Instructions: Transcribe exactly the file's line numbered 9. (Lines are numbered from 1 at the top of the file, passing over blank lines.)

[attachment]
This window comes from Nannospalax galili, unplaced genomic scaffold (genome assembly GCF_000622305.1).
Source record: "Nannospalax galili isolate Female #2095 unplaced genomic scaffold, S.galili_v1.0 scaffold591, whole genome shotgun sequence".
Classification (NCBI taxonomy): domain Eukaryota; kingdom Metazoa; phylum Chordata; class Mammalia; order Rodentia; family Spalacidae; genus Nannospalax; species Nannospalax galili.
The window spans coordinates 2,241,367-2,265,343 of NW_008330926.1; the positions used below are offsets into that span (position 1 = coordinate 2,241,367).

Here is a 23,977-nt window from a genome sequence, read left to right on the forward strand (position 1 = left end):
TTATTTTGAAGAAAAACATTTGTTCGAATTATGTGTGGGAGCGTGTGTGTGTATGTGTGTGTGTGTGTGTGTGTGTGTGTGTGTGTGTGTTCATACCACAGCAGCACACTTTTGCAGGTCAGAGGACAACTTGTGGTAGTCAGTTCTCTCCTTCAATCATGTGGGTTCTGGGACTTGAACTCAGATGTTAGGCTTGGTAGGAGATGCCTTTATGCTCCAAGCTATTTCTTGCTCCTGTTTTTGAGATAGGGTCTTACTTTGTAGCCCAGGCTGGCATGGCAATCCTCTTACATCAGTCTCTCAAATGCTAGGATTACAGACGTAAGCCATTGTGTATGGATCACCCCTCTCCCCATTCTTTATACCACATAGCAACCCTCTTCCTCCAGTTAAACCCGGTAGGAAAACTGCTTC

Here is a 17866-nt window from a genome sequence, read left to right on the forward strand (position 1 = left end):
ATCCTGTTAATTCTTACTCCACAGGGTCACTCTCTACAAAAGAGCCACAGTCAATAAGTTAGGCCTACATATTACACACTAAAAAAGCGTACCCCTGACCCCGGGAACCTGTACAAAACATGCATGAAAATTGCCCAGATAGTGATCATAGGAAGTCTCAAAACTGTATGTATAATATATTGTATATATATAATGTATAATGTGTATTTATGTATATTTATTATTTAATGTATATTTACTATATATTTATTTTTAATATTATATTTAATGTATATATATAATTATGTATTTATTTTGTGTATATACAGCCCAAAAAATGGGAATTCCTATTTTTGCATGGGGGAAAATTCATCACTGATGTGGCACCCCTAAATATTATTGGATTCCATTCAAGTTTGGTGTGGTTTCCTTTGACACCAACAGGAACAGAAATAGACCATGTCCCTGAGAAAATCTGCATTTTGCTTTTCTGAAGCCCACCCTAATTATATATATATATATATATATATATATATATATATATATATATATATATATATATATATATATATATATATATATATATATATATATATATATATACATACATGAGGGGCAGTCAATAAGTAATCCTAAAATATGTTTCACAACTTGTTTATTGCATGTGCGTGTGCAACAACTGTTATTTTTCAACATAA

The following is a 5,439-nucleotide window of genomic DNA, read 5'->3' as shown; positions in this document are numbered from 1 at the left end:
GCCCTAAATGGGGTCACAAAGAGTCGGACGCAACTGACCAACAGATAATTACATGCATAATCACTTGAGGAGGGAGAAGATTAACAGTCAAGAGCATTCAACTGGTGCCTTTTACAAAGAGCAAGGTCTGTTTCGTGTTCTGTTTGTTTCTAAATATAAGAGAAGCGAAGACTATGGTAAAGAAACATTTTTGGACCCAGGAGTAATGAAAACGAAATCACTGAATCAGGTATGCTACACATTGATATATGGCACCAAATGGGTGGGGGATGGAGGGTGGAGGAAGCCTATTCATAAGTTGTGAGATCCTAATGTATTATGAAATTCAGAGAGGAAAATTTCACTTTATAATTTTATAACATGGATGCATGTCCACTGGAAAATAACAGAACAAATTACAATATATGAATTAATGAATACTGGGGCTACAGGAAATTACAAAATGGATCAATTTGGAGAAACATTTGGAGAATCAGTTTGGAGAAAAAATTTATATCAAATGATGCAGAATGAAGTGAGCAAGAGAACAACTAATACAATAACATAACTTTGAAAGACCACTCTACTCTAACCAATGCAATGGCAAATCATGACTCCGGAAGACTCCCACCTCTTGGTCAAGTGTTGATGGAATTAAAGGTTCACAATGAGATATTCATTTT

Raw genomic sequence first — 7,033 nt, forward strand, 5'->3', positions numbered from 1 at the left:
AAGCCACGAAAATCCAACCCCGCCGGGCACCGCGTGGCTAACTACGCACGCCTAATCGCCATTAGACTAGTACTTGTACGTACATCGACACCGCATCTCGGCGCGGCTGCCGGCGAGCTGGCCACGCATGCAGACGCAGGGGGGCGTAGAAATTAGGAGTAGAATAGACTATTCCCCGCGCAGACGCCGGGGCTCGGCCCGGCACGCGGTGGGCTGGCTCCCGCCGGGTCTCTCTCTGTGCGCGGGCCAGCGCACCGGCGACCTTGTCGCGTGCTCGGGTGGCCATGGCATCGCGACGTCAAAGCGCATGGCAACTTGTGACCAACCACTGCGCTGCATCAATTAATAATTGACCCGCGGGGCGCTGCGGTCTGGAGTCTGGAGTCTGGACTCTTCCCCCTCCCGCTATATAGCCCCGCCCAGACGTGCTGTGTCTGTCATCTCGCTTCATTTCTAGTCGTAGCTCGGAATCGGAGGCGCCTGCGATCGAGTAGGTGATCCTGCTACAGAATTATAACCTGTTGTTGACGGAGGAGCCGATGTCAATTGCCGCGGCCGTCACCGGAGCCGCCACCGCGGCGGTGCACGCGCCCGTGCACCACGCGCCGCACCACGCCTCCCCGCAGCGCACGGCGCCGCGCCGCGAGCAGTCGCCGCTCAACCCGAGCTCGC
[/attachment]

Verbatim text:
The following is a 5,439-nucleotide window of genomic DNA, read 5'->3' as shown; positions in this document are numbered from 1 at the left end: